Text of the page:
I first reported on Bruning's anti-troll campaign last month. Bruning sent a letter to Farney Daniels, a Texas law firm that has sent patent-related legal threats to Nebraska businesses. Bruning's letter warned that some of those threats appeared to lack legal merit, and that sending frivolous licensing demands to Nebraska businesses may violate the state's laws against unfair and deceptive business practices.
But the firm wasn't intimidated. To the contrary, Farney Daniels added Bruning as a defendant to a pending patent lawsuit filed by one of its clients, Activision TV, against a Nebraska bank. Activision argues that it hasn't violated Nebraska law. Even worse, Activision says, Bruning's letter violated Activision's constitutional rights, including the right to the counsel of its choice.
"We will not be deterred from protecting Nebraska consumers and businesses by the bully tactics of patent trolling law firms or their clients," Bruning's office said the week the amended lawsuit was filed.
In a Tuesday filing, Bruning says Activision's lawsuit misses the point. Activision doesn't seem to fit the conventional definition of a patent troll; its Web site says it "designs, manufactures, licenses and markets digital flat panel display systems." Bruning says he has no quarrel with the company. Rather, his dispute is with other Farney Daniels clients that don't practice the technologies covered by their patents. Of particular concern: a firm called MPHJ that demands that businesses pay $1000 per worker for using scanners connected to a network.
MPHJ has crossed swords with state attorneys general before. Vermont Attorney General William Sorrell sued the firm earlier this year. And last month, the firm reached a settlement with Minnesota Attorney General Lori Swanson.
Bruning's filing lays out his legal argument against firms like MPHJ that demand payments from many different firms. "The very nature of Farney Daniel's wide patent solicitation campaign depends on filing suits rarely, if ever," he argues. "Lawsuits risk the invalidity of the patent, which would collapse the entire scheme. Rather, Farney Daniels has a strong incentive not to sue, and if they do sue, not to serve summons or otherwise prosecute the case fully, always giving it the option of dismissing a complaint."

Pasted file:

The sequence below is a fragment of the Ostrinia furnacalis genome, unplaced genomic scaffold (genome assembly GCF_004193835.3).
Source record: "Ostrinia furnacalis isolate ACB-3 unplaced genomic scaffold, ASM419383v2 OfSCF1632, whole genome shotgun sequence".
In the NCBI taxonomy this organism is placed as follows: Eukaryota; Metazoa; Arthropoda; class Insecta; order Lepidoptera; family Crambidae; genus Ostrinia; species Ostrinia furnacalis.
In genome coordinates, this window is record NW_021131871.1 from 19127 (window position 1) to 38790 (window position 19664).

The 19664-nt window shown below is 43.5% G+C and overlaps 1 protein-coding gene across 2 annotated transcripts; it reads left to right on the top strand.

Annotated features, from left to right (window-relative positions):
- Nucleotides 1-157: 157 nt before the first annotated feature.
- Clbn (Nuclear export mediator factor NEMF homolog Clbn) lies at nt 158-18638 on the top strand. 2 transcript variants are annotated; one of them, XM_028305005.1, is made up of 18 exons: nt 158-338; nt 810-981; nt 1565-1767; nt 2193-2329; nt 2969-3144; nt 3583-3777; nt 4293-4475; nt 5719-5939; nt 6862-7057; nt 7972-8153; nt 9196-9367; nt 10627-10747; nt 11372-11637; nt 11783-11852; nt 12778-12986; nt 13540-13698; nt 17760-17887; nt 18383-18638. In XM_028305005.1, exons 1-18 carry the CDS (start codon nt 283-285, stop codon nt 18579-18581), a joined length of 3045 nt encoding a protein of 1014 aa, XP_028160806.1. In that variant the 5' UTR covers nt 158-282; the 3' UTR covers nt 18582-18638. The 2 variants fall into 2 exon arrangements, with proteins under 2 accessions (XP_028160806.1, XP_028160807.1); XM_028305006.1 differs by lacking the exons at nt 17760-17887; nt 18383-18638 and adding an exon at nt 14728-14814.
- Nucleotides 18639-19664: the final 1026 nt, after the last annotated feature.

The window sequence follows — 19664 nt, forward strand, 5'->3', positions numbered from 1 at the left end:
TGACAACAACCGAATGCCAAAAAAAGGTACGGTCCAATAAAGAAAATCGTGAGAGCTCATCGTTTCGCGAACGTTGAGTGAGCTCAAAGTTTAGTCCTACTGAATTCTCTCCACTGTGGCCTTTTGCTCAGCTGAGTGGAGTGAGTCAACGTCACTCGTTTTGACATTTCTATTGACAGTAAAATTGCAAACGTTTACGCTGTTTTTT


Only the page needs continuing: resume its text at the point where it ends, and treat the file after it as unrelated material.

Threatening lawsuits against parties you have no intention of actually suing likely violates Nebraska law against deceptive business practices, Bruning argues. It also violates Nebraska law's separate prohibition on unfair practices, which include "coercive, high-pressure sales and collection tactics" and "taking advantage of a vulnerable group."
But Brett Johnson, an attorney with Farney Daniels, disputes these claims. "Those letters are lawful and appropriate," he said via e-mail. He says MPHJ generally can't tell if a business has infringed its clients' patents based on publicly available information, so "the letters are needed to confirm that a suspected infringer actually does infringe."
Moreover, Johnson says, MPHJ "gave very easy ways in which a recipient could determine if they did not infringe and accepted on faith any statement from a recipient that it did not infringe." Hence, Johnson says, these letters "simply were not deceptive, coercive or unfair" even if sent to those who didn't infringe.
Bruning disagrees. "The Farney Daniels' letters are definitely coercive," Tuesday's brief argues. "It is Farney Daniels' entire scheme, essentially, to take advantage of businesses'—and in at least one case, nonprofits'—lack of expertise in patent law and patent infringement."
He contends that Farney Daniels "put unnecessary and unreasonable pressure on the business to enter into agreements by threatening an expensive patent suit if the targeted businesses do not pay an undisclosed licensing fee within a short span of time."
Johnson denies these charges. And while he doesn't deny that MPHJ fits the conventional definition of a "troll," he suggests that Bruning and other critics' real problem with MPHJ and its scanner patents is that they "simply believe there should not be patents on this." But that, Johnson says, is an argument for changing patent law. It's not a reason for MPHJ to stop enforcing what Johnson contends are valid and widely-infringed patents.